Selah. Pause and think.

Three weeks ago I blogged about the bitter sweet nature of Christmas for Christians and it was all tied up (in the mish-mash of my mind) with the sweetness and sharpness of lemon drizzle cake.

I’m not a great baker – there are just two things I do really well, muffins and plain cake. But I do them SO well that Frankie (16 and often hungry) feels obliged to give me a huge hug every time I produce them. So I produce them often. She’s a great hugger. Sort of envelops you in her arms and leans in, so that you’re helpless and gently pressed into the earth…. it’s better than it sounds.

Tomorrow I’m talking to a small group of elderly people in a Care Home and I’ve recycled my blog, rewritten it but using it as a jumping off point, and to illustrate the talk I’m taking along two large lemon drizzle cakes. I made one and it was too brown. Not burnt but just too brown to be a good visual aid. So, we are having to eat that one (Frankie says “Result!”)  and I’ve just taken cake number three out of the oven. As I’ve baked we’ve had Eartha Kitt’s ‘Santa Baby’ belting out, and Chris Rea’s ‘Driving Home For Christmas’, and Macca warbling about his Wonderful Christmas Time…. and then there’s ‘In Dulci Jubilo’ and ‘Mary, Did you know?’ and   ‘Hark! The Herald Angels Sing’ .

We’ve had a great afternoon, Frankie has new eyebrows (!) and huge eyelashes, we’ve finished wrapping Secret Santa gifts, the crossword is done (cheated only once) and cake aroma wafts through the house. So much to be thankful for.

This blog doesn’t have a huge readership but so far it’s reached 35 countries, and I often wonder what you all make of life here in West Wales, and if my descriptions make any sense at all.  Can you, in Hong Kong or California, the UAE or Malaysia, imagine this septuagenarian and her granddaughter, two sleeping dogs, a Christmas tree, and the rain lashing down as darkness falls?  Here are a couple of images to help;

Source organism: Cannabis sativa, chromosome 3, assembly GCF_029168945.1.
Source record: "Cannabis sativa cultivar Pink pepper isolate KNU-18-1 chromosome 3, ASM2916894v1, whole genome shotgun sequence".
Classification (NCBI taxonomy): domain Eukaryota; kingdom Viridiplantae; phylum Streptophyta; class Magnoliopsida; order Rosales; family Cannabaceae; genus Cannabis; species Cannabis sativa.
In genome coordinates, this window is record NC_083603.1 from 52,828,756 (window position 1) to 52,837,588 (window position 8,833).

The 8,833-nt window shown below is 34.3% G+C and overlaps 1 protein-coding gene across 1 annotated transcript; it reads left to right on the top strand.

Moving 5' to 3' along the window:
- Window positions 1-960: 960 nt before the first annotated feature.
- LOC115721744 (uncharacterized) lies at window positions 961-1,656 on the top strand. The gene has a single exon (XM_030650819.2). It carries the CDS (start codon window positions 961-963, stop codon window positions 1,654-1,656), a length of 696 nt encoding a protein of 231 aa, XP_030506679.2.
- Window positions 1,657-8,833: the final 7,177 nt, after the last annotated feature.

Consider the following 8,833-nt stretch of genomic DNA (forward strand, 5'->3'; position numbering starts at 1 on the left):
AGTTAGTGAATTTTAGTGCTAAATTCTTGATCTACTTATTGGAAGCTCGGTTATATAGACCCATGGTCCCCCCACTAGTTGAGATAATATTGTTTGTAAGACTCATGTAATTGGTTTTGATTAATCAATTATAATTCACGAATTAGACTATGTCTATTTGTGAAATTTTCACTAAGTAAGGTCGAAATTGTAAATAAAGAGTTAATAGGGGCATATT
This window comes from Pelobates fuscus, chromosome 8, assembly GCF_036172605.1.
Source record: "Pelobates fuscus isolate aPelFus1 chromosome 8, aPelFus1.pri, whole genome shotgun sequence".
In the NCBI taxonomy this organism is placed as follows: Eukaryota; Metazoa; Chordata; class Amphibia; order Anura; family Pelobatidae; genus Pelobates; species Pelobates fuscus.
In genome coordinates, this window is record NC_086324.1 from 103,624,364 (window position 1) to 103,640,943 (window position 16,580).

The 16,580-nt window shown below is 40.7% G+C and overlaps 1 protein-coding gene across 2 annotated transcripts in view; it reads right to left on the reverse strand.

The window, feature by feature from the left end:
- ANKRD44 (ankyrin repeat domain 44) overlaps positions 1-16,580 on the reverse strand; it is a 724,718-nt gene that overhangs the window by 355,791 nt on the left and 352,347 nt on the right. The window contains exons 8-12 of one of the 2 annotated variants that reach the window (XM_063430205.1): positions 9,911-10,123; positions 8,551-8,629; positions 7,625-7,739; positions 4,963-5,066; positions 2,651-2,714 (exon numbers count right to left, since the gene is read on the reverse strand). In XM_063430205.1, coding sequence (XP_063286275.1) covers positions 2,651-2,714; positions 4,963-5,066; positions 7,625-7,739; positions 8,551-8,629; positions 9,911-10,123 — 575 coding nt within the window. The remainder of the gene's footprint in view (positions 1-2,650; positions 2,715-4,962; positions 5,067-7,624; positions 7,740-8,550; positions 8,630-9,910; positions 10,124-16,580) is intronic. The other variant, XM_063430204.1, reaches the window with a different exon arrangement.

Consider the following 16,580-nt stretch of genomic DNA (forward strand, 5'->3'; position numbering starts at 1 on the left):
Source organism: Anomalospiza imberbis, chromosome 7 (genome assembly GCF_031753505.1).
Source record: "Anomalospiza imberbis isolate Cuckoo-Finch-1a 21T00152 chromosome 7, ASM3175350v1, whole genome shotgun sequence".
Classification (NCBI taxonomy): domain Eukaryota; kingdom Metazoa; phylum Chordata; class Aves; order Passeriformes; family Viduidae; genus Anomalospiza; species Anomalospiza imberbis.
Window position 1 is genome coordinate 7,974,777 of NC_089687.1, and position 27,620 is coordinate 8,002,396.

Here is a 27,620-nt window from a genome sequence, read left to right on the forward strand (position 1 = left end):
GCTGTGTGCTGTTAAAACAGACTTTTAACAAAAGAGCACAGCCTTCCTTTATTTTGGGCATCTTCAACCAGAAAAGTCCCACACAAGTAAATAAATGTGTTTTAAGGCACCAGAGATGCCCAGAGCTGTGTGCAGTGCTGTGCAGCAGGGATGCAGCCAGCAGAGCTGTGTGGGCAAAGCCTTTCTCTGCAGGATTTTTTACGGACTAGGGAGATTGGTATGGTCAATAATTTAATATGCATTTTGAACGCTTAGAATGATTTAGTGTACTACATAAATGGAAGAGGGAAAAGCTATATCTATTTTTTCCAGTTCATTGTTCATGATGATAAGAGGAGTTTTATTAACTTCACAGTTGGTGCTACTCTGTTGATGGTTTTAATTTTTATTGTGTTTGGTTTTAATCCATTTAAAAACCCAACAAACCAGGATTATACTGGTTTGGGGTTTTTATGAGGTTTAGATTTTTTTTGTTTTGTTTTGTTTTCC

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And here’s where I write these words

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But tomorrow I will be in that council home, talking to elderly people (many not much older than me) who have had to leave their homes and most of their treasures behind, people who went to live among strangers and who now are vulnerable and frail. If the thought of that, looking around at your own lives, at the freedoms you have, doesn’t make you pause and think and give thanks, I don’t know what will.

And if you have a partner, a husband, a wife, Oh, give thanks. Seriously. Even if you’re furious with him, fed up with her, slamming kitchen doors to make your displeasure known, taking the dog for a walk just to get a break……  give thanks. Bend a bit. It won’t kill you. Be kind. Remember why you love him, remember why you fancy her. And that will please your God. It will.

Sorry. Got carried away. To return to the old people: